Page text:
The water vital to plants seeps into the soil after precipitation (rain, hail, sleet, snow) (as far as the soil conditions allow). A small proportion also comes from surface precipitation formed by condensation (dew, frost), which is absorbed directly by the dew roots located just below the surface. The non-solid soil substance consists of pores of varying sizes that are filled with air and/or water. The pores can make up 30 to 60% of the total volume. Depending on the pore volume, the porosity - the ratio of the void volume to the total volume - is obtained. In dry soil, all pores are filled with air.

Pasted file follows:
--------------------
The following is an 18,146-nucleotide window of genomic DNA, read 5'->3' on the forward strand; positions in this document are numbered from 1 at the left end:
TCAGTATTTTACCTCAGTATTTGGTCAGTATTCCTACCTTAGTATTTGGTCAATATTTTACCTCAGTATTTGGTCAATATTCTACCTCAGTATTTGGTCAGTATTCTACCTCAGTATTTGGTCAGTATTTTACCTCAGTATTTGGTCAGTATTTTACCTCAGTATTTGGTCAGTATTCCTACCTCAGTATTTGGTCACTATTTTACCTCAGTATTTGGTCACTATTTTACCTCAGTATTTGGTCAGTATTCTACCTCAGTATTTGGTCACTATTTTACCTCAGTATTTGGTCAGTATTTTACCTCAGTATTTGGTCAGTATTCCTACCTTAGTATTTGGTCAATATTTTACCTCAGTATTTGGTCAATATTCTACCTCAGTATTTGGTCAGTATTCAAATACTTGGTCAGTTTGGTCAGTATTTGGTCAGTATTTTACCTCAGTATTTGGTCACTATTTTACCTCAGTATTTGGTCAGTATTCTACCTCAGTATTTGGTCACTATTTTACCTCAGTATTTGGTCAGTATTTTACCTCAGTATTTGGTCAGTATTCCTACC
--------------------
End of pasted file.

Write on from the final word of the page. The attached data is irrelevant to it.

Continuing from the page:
The infiltrating water displaces the air first in the fine pores until finally, in moist soil, air remains only in the coarse pores. Adhesive or capillary water is the water held against gravity, which sticks in pores smaller than 10 µm (10 thousandths of a millimetre) due to the surface tension of the water (meniscus = concave curved water surface). The amount of adhesive water that the soil can hold with its pores against gravity is called water capacity (WK) or field capacity (FK). It is highly dependent on the soil type and is expressed in % vol (volume) or % mas (weight). For example, 30% vol FK means that one m³ of soil can hold 300 litres (a barrique barrel contains 225 l) of water, which is an average value for clay soils.